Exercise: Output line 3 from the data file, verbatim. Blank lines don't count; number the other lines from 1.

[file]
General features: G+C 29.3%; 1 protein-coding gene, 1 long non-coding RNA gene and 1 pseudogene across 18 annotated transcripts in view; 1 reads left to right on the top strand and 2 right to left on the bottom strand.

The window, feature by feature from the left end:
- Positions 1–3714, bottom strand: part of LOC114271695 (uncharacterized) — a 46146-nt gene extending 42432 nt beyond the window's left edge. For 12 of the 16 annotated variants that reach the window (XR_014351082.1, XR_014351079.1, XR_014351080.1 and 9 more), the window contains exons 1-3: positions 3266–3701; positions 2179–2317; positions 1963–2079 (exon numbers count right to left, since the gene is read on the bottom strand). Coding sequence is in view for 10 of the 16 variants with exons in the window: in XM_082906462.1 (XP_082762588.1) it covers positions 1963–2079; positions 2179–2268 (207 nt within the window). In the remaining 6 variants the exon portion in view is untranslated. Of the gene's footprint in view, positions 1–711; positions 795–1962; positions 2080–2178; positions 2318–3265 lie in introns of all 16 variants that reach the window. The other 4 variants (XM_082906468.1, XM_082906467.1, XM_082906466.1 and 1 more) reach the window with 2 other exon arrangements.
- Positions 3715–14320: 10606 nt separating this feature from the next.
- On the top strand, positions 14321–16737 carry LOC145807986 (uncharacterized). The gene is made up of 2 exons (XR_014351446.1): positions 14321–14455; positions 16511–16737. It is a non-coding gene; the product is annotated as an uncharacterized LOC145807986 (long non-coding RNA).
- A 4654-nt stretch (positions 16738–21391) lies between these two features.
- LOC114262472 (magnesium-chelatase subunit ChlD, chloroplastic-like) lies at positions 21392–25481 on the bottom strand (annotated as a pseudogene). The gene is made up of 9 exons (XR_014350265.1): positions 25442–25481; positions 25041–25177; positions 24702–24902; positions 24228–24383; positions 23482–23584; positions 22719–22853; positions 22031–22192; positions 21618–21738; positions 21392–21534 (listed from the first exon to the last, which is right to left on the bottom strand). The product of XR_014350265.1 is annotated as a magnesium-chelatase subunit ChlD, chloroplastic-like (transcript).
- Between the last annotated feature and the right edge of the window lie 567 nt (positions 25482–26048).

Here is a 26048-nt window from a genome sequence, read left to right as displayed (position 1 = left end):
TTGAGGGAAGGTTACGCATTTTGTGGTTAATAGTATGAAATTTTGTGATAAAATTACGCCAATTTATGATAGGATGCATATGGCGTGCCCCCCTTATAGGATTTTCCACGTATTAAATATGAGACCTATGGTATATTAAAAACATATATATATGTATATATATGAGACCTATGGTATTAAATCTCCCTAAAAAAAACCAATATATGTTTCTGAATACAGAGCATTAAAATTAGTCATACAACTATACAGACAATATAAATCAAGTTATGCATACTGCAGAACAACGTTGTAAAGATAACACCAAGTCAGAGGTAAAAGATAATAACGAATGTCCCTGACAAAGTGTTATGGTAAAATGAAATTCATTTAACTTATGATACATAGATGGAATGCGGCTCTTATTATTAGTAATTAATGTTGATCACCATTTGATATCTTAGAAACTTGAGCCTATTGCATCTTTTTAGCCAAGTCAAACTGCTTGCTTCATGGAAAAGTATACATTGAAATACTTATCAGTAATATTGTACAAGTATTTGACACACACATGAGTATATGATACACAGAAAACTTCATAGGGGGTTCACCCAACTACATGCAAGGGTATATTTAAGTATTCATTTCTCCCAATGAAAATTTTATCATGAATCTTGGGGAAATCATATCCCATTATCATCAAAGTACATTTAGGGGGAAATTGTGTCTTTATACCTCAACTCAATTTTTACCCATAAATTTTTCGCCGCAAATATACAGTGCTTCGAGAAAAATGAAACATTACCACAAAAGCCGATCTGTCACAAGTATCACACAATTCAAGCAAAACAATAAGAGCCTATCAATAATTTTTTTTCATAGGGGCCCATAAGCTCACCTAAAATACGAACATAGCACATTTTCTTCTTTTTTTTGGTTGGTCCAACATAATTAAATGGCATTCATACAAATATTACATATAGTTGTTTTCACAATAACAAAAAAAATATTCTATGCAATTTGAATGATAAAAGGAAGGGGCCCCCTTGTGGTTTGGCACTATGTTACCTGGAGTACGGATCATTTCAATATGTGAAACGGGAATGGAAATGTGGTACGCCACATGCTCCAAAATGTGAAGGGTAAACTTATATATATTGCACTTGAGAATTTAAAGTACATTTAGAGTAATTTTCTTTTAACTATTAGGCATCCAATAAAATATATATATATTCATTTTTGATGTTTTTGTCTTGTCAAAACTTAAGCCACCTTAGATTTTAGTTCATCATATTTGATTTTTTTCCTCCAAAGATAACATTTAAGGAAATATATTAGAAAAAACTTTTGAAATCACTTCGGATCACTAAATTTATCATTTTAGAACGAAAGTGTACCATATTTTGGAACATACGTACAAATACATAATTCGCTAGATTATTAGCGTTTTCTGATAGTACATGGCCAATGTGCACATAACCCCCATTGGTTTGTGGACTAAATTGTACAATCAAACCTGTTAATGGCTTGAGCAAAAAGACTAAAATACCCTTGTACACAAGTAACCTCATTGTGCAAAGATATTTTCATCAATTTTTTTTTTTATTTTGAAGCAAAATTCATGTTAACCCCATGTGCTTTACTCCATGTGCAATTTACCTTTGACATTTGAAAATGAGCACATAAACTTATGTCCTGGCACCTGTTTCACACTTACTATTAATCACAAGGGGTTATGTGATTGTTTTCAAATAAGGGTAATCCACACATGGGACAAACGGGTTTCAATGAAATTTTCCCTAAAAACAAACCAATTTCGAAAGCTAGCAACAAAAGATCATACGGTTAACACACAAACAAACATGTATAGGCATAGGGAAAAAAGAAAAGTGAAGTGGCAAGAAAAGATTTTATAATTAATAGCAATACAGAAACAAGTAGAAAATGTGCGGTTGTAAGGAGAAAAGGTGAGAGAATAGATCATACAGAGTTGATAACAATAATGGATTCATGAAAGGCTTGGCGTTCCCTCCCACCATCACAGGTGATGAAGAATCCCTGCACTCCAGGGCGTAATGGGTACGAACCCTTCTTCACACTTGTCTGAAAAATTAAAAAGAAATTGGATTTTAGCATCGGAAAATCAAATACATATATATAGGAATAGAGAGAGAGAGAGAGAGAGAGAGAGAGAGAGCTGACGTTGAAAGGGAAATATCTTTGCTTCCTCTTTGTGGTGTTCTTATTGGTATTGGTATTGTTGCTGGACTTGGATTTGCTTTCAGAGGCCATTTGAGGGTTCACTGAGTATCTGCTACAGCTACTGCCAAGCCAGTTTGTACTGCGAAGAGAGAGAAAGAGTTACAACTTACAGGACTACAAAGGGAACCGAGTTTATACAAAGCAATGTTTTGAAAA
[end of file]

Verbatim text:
- Positions 1–3714, bottom strand: part of LOC114271695 (uncharacterized) — a 46146-nt gene extending 42432 nt beyond the window's left edge. For 12 of the 16 annotated variants that reach the window (XR_014351082.1, XR_014351079.1, XR_014351080.1 and 9 more), the window contains exons 1-3: positions 3266–3701; positions 2179–2317; positions 1963–2079 (exon numbers count right to left, since the gene is read on the bottom strand). Coding sequence is in view for 10 of the 16 variants with exons in the window: in XM_082906462.1 (XP_082762588.1) it covers positions 1963–2079; positions 2179–2268 (207 nt within the window). In the remaining 6 variants the exon portion in view is untranslated. Of the gene's footprint in view, positions 1–711; positions 795–1962; positions 2080–2178; positions 2318–3265 lie in introns of all 16 variants that reach the window. The other 4 variants (XM_082906468.1, XM_082906467.1, XM_082906466.1 and 1 more) reach the window with 2 other exon arrangements.